London Science Museum goes climate science neutral

Wed Mar 24, 2010 11:10am EDT
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LONDON (Reuters) - A new climate gallery at London's Science Museum, sponsored by Royal Dutch Shell, will step back from pushing evidence of man-made climate change to adopt a more neutral position.

The 4 million pound ($6 million) exhibition, opening in November, will provide "up-to-date, accurate" information about the science of climate change and aims to "satisfy the interests and needs of those who accept that human-induced climate change is real, those who are unsure, and those who do not," the museum said in a statement.

"The scientific community has, with some exceptions, concluded that climate change is real, largely driven by humans and requires a response," said the museum's director Professor Chris Rapley. "Our objective is to minimize the shrill tone and emotion that bedevils discussion of this subject."

The new gallery follows an exhibition called "Prove It! All the evidence you need to believe in climate change" which the museum launched last October and closed in February.

It featured a poll showing a large portion of its visitors disputed the scientific evidence behind man-made climate change.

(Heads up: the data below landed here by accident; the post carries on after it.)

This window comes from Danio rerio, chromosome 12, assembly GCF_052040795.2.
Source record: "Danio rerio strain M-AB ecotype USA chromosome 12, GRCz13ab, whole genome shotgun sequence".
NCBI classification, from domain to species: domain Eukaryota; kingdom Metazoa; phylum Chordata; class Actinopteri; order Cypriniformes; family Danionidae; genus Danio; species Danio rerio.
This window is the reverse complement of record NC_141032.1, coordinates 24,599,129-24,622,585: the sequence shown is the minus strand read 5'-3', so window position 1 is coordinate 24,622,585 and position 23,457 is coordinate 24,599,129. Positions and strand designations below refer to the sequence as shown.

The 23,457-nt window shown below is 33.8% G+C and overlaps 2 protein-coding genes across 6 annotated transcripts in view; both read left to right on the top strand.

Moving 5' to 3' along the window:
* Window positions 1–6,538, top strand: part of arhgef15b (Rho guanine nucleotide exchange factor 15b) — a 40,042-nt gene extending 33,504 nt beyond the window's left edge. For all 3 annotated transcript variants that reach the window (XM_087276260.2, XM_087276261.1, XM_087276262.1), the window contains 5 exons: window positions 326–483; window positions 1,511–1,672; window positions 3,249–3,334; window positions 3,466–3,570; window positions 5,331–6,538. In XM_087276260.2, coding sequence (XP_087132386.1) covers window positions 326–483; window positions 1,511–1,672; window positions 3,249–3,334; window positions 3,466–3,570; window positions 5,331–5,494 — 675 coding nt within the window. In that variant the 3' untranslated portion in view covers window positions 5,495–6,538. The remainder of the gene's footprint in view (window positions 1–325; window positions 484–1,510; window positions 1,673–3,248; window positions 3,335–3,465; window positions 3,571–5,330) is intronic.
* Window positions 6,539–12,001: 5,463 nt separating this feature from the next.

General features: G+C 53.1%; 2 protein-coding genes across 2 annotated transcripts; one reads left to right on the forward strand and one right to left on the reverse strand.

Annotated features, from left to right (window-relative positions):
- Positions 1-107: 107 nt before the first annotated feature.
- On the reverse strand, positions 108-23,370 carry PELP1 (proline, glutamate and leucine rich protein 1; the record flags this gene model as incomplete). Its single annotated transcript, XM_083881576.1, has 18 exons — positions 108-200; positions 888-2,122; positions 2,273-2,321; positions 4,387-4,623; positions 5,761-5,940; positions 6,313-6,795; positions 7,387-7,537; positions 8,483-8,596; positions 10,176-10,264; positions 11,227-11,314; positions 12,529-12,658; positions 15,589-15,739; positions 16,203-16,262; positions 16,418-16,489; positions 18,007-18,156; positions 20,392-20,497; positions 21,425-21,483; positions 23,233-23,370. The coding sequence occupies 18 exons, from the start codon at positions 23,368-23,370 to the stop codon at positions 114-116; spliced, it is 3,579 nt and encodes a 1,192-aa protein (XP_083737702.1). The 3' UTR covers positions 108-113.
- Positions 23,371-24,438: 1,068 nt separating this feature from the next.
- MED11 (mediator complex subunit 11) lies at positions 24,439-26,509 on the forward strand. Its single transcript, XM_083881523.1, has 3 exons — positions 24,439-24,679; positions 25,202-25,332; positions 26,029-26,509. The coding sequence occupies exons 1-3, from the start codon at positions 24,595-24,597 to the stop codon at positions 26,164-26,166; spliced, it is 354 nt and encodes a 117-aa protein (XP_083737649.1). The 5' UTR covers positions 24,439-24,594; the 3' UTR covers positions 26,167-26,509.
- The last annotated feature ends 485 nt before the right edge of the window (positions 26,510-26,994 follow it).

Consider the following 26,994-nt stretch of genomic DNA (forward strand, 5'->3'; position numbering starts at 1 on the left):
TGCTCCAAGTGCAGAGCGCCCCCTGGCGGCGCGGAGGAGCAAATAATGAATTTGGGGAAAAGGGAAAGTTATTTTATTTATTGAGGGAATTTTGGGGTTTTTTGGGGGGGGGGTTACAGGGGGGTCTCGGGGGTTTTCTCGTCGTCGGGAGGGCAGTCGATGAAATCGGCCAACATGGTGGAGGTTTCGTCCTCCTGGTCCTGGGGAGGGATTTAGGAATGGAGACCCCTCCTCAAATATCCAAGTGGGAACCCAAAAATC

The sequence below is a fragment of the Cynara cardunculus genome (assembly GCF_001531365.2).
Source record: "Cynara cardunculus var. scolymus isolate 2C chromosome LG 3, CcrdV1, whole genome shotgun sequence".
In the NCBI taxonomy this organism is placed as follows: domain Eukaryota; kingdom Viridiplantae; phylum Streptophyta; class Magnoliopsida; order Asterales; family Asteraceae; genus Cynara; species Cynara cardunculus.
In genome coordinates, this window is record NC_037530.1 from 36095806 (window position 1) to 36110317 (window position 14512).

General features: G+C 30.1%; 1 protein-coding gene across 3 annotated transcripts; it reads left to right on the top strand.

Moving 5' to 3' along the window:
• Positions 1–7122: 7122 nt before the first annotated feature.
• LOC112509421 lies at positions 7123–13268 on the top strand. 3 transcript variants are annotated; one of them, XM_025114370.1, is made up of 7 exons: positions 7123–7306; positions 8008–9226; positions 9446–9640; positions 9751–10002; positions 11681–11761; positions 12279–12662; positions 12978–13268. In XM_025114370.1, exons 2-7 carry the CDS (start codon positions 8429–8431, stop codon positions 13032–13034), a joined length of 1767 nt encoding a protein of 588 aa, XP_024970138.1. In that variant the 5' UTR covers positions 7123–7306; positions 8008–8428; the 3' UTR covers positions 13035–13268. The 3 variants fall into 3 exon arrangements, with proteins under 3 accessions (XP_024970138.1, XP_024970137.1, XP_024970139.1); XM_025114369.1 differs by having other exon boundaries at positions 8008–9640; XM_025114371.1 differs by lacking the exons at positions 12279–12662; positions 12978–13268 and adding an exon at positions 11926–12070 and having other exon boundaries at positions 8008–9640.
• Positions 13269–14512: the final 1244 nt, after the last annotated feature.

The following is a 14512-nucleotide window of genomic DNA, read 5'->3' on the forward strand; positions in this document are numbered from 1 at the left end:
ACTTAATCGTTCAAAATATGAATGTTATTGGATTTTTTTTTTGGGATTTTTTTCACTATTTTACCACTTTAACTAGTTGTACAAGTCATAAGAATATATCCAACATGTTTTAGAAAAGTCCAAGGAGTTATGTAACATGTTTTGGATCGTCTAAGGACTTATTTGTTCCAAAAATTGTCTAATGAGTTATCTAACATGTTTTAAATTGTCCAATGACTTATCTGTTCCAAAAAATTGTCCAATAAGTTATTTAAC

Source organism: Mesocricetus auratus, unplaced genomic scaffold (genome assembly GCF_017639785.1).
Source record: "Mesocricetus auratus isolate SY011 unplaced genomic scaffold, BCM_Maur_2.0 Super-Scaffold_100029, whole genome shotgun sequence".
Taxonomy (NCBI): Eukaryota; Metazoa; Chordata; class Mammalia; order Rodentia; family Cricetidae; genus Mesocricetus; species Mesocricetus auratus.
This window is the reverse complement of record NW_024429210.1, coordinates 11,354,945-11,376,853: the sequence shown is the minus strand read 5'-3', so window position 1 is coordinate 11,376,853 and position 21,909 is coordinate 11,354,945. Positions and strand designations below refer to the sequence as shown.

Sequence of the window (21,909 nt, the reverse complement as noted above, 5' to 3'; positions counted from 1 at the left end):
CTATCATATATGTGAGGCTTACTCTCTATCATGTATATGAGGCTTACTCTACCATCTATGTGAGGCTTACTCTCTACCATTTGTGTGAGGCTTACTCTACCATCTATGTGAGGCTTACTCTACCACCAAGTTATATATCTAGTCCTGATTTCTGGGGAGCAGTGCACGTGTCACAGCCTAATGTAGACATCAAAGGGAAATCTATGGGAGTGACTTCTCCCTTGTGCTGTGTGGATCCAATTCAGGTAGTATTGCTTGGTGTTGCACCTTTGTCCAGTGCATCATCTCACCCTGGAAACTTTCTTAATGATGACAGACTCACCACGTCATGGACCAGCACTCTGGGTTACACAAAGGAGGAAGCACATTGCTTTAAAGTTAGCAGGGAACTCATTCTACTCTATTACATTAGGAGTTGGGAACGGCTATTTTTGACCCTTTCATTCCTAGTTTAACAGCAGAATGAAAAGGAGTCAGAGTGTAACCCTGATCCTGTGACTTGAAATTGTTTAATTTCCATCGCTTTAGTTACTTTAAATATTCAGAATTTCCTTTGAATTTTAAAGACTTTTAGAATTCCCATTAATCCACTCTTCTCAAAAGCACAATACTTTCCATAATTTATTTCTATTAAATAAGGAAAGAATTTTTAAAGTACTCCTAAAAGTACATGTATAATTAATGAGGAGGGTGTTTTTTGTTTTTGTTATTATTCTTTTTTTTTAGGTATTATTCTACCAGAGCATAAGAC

The new gallery, called the Climate Science Gallery, is also sponsored by Germany's Siemens, the Garfield Weston Foundation and Britain's Department for Environment, Food and Rural Affairs.

Late last year, the scientific data behind climate change was called into question after hacked e-mails from a British university were seized upon by skeptics as evidence that the case for global warming had been exaggerated.

Then in January, an error saying that Himalayan glaciers could melt by 2035 -- a major exaggeration of the thaw -- exposed shortcomings in how a U.N. panel of climate scientists checks its sources. This led to calls for reforms of the panel that shared the 2007 Nobel Peace Prize.

London's Science Museum also reiterated this week its commitment to reducing its carbon footprint, agreeing to cut carbon emissions by a further 10 percent this year. This follows a 24 percent reduction in the museum's emissions in 2008/9.

(Reporting by Michael Szabo; Editing by Paul Casciato)

<p>A deep blue iceberg floats in a fjord south of Tasiilaq in eastern Greenland August 2, 2009. The blue color is a result of compression and repeated thawing and refreezing. REUTERS/Bob Strong</p>